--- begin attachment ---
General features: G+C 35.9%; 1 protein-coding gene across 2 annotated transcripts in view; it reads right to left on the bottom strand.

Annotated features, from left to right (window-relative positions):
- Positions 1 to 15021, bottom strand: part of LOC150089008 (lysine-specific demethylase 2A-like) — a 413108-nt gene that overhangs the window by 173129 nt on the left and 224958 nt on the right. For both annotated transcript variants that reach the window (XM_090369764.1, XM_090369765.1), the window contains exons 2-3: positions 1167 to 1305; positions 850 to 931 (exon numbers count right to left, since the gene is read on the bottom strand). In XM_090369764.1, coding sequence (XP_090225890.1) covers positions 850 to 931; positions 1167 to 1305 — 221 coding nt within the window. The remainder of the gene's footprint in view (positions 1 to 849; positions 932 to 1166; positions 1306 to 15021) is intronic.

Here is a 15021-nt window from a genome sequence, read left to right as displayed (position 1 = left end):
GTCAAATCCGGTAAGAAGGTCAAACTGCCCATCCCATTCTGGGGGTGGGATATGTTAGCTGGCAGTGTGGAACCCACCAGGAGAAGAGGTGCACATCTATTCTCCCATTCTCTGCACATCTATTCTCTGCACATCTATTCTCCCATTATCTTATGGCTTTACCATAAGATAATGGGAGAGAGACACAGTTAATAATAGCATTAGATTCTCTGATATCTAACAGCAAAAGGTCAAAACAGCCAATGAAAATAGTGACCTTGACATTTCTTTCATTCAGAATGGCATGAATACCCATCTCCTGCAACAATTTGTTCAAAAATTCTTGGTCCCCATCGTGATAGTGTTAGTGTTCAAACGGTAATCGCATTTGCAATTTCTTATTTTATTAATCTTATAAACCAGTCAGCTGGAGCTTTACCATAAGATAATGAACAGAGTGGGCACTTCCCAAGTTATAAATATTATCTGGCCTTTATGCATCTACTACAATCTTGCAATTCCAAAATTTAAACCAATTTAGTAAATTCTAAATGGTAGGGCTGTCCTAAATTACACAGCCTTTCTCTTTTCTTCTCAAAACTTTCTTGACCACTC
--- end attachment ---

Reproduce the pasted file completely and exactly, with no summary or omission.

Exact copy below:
General features: G+C 35.9%; 1 protein-coding gene across 2 annotated transcripts in view; it reads right to left on the bottom strand.

Annotated features, from left to right (window-relative positions):
- Positions 1 to 15021, bottom strand: part of LOC150089008 (lysine-specific demethylase 2A-like) — a 413108-nt gene that overhangs the window by 173129 nt on the left and 224958 nt on the right. For both annotated transcript variants that reach the window (XM_090369764.1, XM_090369765.1), the window contains exons 2-3: positions 1167 to 1305; positions 850 to 931 (exon numbers count right to left, since the gene is read on the bottom strand). In XM_090369764.1, coding sequence (XP_090225890.1) covers positions 850 to 931; positions 1167 to 1305 — 221 coding nt within the window. The remainder of the gene's footprint in view (positions 1 to 849; positions 932 to 1166; positions 1306 to 15021) is intronic.

Here is a 15021-nt window from a genome sequence, read left to right as displayed (position 1 = left end):
GTCAAATCCGGTAAGAAGGTCAAACTGCCCATCCCATTCTGGGGGTGGGATATGTTAGCTGGCAGTGTGGAACCCACCAGGAGAAGAGGTGCACATCTATTCTCCCATTCTCTGCACATCTATTCTCTGCACATCTATTCTCCCATTATCTTATGGCTTTACCATAAGATAATGGGAGAGAGACACAGTTAATAATAGCATTAGATTCTCTGATATCTAACAGCAAAAGGTCAAAACAGCCAATGAAAATAGTGACCTTGACATTTCTTTCATTCAGAATGGCATGAATACCCATCTCCTGCAACAATTTGTTCAAAAATTCTTGGTCCCCATCGTGATAGTGTTAGTGTTCAAACGGTAATCGCATTTGCAATTTCTTATTTTATTAATCTTATAAACCAGTCAGCTGGAGCTTTACCATAAGATAATGAACAGAGTGGGCACTTCCCAAGTTATAAATATTATCTGGCCTTTATGCATCTACTACAATCTTGCAATTCCAAAATTTAAACCAATTTAGTAAATTCTAAATGGTAGGGCTGTCCTAAATTACACAGCCTTTCTCTTTTCTTCTCAAAACTTTCTTGACCACTC